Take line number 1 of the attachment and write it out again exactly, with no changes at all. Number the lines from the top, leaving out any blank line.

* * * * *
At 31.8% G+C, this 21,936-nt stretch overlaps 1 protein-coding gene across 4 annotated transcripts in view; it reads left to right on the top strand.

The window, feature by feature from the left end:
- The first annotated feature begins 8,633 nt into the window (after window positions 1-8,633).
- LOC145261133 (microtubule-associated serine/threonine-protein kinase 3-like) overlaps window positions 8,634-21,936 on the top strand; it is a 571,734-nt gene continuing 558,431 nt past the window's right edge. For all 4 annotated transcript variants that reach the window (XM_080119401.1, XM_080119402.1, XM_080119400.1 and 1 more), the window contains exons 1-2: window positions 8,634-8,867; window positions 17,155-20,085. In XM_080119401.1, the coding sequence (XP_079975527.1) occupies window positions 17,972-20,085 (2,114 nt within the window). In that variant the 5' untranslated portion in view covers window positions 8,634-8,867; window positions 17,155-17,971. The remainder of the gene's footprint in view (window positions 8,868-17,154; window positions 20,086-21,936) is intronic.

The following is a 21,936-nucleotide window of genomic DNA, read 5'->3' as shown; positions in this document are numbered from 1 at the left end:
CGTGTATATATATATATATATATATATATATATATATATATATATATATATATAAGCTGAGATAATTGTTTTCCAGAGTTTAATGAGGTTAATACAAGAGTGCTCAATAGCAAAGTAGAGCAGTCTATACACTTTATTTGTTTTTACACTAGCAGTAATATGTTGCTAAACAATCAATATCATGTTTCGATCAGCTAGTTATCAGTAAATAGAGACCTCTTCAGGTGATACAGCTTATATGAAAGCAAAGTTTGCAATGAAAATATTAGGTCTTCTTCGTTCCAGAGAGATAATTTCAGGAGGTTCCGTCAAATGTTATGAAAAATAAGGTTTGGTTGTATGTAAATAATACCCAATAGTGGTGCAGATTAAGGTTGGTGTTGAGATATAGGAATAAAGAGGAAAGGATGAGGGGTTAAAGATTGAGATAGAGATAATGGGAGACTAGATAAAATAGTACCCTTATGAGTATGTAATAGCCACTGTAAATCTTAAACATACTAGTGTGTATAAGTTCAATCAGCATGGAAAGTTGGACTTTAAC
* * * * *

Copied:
At 31.8% G+C, this 21,936-nt stretch overlaps 1 protein-coding gene across 4 annotated transcripts in view; it reads left to right on the top strand.